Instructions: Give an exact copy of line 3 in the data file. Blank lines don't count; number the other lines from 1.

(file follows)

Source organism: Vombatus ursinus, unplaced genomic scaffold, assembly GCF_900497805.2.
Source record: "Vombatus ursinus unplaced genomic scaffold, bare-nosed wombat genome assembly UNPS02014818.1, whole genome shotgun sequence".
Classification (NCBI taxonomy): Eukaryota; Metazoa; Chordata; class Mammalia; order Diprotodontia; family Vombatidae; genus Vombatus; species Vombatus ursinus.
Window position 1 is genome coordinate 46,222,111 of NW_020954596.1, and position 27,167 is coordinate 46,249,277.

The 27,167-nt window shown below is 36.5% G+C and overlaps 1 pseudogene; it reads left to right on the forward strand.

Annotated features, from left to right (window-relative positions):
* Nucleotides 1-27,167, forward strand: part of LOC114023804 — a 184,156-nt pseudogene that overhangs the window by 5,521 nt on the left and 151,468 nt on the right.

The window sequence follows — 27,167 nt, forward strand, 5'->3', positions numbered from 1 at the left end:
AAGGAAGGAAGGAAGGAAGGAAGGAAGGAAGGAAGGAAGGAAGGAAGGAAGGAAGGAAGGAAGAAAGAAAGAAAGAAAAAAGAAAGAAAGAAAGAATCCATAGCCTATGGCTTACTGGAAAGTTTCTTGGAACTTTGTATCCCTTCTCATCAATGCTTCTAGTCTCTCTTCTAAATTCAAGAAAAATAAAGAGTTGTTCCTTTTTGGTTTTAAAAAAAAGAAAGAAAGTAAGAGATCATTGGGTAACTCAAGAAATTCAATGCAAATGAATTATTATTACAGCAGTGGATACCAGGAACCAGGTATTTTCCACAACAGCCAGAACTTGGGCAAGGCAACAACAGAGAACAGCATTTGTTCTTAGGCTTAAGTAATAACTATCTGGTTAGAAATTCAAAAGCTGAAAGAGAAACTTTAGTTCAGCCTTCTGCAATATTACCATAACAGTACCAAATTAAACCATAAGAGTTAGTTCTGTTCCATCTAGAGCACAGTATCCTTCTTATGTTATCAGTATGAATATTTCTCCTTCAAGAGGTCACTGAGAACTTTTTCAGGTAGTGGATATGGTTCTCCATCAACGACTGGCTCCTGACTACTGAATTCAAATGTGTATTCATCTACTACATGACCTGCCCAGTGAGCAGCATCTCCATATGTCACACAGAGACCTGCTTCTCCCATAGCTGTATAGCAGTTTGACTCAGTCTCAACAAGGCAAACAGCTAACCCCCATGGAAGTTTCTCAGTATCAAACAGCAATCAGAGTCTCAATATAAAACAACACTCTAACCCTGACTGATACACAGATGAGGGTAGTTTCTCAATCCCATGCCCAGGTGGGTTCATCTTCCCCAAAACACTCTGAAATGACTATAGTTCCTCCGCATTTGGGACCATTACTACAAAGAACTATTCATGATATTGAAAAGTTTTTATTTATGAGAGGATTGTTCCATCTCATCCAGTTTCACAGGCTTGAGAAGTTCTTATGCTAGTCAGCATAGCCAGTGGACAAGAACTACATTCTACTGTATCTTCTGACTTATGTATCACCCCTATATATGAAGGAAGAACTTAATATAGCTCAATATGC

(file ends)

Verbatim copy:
Classification (NCBI taxonomy): Eukaryota; Metazoa; Chordata; class Mammalia; order Diprotodontia; family Vombatidae; genus Vombatus; species Vombatus ursinus.